Feast upon the Word Blog

A blog focused on LDS scriptures and teaching

Easter with Baptists

Posted by BrianJ on April 4, 2010

Every Easter, my family attends the services of another Christian denomination. Last year we visited Mars Hill Church; this year, a small Baptist congregation in our neighborhood.

First Glance

Wedgwood Community Church is an independent church affiliated with the American Baptists and The Evergreen Association of Baptist Churches. It’s a small congregation of about 60 or so, most of them middle-aged or older, with a few kids but no teenagers. I expected to see more people—not because it’s a large building (it isn’t), but because we’ve gone to a few block parties there and met members who I didn’t see today.

Everyone came dressed pretty much like we do for Mormon church and stood in wooden pews, about half of which had cushions on the seat. The sanctuary (I think that’s what one member called it) could probably hold 100-150 people max. Despite being a smallish, it felt roomy owing mostly to the vaulted ceiling held up by large, gorgeous wood arches. At the far end—behind the pastor and band—was a cross recessed into the wall, illuminated in a slightly blue light and wrapped with a silk scarf. Small stained glass windows lined either side of the room.

The Service

The service began with a call to worship (which I think was a responsorial song, but we got there just a little late so I’m just going off of the program) followed by a congregational hymn, Christ the Lord is Risen Today, accompanied by drums, acoustic guitar, organ, and saxophone.

(Side note: it struck me that if anyone wants to be a pastor, they might want to get some music training as well. I always thought of people going into the ministry as the studious type, but Pastor Curtis also lead music on the guitar. Just imagine getting called as a bishop and having guitar lessons included as part of your responsibilities!)

A prayer followed the song, and then we sang some more. This led to a most interesting event: the Prayer of Petition. The back of the program listed the names and medical, economic, or emotional concerns of church members. The pastor discussed a few of them, offering updates and highlighting especially grave situations, and some in attendance added a few bits of information. Then the congregation offered a brief prayer on behalf of all of those afflicted. It beautifully highlighted the concept of a being “church family.”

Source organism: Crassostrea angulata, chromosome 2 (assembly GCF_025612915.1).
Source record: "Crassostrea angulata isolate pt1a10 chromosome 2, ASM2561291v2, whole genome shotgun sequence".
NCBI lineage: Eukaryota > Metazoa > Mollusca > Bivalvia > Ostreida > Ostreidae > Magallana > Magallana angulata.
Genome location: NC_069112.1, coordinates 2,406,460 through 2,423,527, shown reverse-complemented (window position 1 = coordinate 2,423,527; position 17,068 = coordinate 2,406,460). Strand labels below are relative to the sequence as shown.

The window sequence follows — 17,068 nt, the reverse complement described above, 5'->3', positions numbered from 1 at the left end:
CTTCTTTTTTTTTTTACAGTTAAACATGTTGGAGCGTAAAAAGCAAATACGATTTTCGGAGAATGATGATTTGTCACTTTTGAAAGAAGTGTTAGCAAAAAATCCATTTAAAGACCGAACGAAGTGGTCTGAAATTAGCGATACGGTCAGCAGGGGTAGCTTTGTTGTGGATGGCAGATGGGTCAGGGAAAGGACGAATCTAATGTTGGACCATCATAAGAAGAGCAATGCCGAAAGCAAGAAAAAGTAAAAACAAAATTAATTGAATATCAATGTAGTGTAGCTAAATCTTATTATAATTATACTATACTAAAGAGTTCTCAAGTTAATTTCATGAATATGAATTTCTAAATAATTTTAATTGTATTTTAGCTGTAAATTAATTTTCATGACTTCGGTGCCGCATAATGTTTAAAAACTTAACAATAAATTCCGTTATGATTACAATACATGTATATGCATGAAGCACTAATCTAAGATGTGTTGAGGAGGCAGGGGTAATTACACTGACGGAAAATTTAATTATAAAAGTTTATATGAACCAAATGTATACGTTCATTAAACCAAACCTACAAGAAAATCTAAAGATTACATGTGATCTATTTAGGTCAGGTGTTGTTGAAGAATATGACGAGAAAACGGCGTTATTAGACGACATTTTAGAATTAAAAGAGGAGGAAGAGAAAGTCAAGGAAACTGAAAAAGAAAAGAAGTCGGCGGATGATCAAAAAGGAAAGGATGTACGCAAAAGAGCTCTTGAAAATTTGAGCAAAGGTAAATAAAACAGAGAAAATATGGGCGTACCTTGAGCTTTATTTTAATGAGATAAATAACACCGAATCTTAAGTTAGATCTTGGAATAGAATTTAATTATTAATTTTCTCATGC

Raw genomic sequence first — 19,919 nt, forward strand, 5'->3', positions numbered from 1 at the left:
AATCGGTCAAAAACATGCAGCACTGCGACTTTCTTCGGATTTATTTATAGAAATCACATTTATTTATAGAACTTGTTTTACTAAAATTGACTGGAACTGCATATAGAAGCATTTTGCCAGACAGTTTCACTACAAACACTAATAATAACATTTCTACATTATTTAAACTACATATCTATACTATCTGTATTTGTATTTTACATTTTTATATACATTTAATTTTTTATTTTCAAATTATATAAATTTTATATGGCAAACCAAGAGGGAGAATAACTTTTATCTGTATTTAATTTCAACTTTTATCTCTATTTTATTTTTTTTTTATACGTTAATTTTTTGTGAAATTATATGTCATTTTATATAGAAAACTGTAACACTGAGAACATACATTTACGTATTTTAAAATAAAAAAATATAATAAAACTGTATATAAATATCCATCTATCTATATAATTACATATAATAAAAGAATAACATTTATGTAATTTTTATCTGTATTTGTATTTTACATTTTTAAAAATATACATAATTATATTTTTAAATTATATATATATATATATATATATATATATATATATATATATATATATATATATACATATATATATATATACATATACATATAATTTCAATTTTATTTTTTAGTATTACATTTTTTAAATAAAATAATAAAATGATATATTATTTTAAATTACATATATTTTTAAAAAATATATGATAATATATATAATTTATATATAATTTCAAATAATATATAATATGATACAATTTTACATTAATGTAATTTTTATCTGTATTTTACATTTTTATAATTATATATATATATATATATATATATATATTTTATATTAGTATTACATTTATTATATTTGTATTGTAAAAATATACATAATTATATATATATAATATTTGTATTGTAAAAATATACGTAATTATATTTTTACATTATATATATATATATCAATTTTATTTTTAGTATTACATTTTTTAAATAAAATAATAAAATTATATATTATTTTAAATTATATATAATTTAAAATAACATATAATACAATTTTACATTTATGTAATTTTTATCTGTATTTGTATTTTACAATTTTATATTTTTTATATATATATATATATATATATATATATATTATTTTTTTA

I noticed on the program that “Announcements and Greeting” would be next. I expected that to amount to a formal greeting to all from the pastor. Instead, continuing the theme of building unity, the pastor opened the time up for everyone to sort of “mix and mingle,” greeting one another—or, in our case, meeting one another. This lasted a few minutes, during which time we met those sitting around us and also Ellen, the children’s church teacher (more on that below). I remembered something like this from our visit to a Roman Catholic Easter mass three years ago and I still really like it; What’s wrong with going to church to socialize? Nothing, nothing at all.

The Wedgwood Youth—all 8 or 10 of them—sang a few verses of I Am a Child of God…but no, not that version. The pastor invited the children to sit in the front pews and he deliverd a brief children’s message. He asked, “What is the best thing you’ve ever found inside an Easter egg?” After listening to several answers, he told them the best thing he ever found: nothing. This, of course, representing the empty tomb on Easter morning. It was a short and sweet message—and one I’ll probably steal next year for a family home evening!

The children younger than 8 went downstairs for children’s church and I went with my two youngest. We listened to Ellen read a picture book depicting Jesus’ final week (or two?) on earth, from the triumphal entry into Jerusalem on through to the Ascension. Twice, Ellen carefully pointed out that the drawing was just an artist’s idea of what it was like and not necessarily accurate: first in regard to the stone blocking the entrance to the tomb and next in regard to how angels look. I don’t know if there was some history behind her reason for stressing this point, but I liked it all the same.

Next, we decorated foam butterflies with little foam crosses and flowers. It was the sort of activity Primary leaders do all the time: keep the kids’ attention while you really stretch the analogy to illustrate something else.  In this case the butterfly was meant to remind us of Jesus’ resurrection (I think you can see the stretch).

Meanwhile, my wife and two oldest children stayed upstairs for the Reception of the Offering, Offertory and Doxology, Scripture, Sermon, Song of Preparation, Celebration of the Lord’s Table, and closing song and prayer. I missed all that, of course, so I can only report on their report. My wife commented that Pastor Curtis was very informal throughout the sermon, and in some ways that bothered her. In his defense, however, the members I talked to all seemed quite taken by their pastor on a personal level, so perhaps he wins some leeway in his sermons by being personally accessible. His message focused on the empty tomb and viewing Easter as a true celebration. He also remarked on the coincidence of having Easter fall on April 4th, the anniversary of Martin Luther King, Jr.’s death, since Dr. King was killed “because people didn’t like his God-sized dreams; nevertheless, his work was not squashed.” (You can see the obvious parallel.)

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